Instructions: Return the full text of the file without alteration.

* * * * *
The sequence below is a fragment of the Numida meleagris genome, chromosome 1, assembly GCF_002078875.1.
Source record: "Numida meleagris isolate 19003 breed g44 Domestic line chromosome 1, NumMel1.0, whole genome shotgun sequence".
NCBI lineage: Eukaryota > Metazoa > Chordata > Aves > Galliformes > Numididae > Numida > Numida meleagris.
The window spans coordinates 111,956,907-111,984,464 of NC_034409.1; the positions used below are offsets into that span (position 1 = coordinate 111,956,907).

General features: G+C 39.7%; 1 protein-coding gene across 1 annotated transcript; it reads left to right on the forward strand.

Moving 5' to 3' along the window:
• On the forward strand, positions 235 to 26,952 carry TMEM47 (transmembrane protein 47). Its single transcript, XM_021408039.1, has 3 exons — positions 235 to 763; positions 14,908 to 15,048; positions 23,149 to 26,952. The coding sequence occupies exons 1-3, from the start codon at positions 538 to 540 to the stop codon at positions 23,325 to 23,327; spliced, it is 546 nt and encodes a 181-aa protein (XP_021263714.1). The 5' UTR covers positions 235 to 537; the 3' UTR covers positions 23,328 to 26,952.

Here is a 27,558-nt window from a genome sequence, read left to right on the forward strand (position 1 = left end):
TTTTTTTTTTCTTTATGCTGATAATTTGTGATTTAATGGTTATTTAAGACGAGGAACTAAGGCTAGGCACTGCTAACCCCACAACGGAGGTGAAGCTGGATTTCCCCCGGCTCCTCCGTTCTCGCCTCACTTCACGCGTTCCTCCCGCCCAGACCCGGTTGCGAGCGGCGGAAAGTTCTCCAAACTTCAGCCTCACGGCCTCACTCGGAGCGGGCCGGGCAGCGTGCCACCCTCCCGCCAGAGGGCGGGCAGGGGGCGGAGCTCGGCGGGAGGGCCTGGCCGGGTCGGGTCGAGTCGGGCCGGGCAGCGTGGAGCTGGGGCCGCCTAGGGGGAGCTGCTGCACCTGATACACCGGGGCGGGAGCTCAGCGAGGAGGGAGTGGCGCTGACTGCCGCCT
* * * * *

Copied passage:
The sequence below is a fragment of the Numida meleagris genome, chromosome 1, assembly GCF_002078875.1.
Source record: "Numida meleagris isolate 19003 breed g44 Domestic line chromosome 1, NumMel1.0, whole genome shotgun sequence".
NCBI lineage: Eukaryota > Metazoa > Chordata > Aves > Galliformes > Numididae > Numida > Numida meleagris.
The window spans coordinates 111,956,907-111,984,464 of NC_034409.1; the positions used below are offsets into that span (position 1 = coordinate 111,956,907).

General features: G+C 39.7%; 1 protein-coding gene across 1 annotated transcript; it reads left to right on the forward strand.

Moving 5' to 3' along the window:
• On the forward strand, positions 235 to 26,952 carry TMEM47 (transmembrane protein 47). Its single transcript, XM_021408039.1, has 3 exons — positions 235 to 763; positions 14,908 to 15,048; positions 23,149 to 26,952. The coding sequence occupies exons 1-3, from the start codon at positions 538 to 540 to the stop codon at positions 23,325 to 23,327; spliced, it is 546 nt and encodes a 181-aa protein (XP_021263714.1). The 5' UTR covers positions 235 to 537; the 3' UTR covers positions 23,328 to 26,952.

Here is a 27,558-nt window from a genome sequence, read left to right on the forward strand (position 1 = left end):
TTTTTTTTTTCTTTATGCTGATAATTTGTGATTTAATGGTTATTTAAGACGAGGAACTAAGGCTAGGCACTGCTAACCCCACAACGGAGGTGAAGCTGGATTTCCCCCGGCTCCTCCGTTCTCGCCTCACTTCACGCGTTCCTCCCGCCCAGACCCGGTTGCGAGCGGCGGAAAGTTCTCCAAACTTCAGCCTCACGGCCTCACTCGGAGCGGGCCGGGCAGCGTGCCACCCTCCCGCCAGAGGGCGGGCAGGGGGCGGAGCTCGGCGGGAGGGCCTGGCCGGGTCGGGTCGAGTCGGGCCGGGCAGCGTGGAGCTGGGGCCGCCTAGGGGGAGCTGCTGCACCTGATACACCGGGGCGGGAGCTCAGCGAGGAGGGAGTGGCGCTGACTGCCGCCT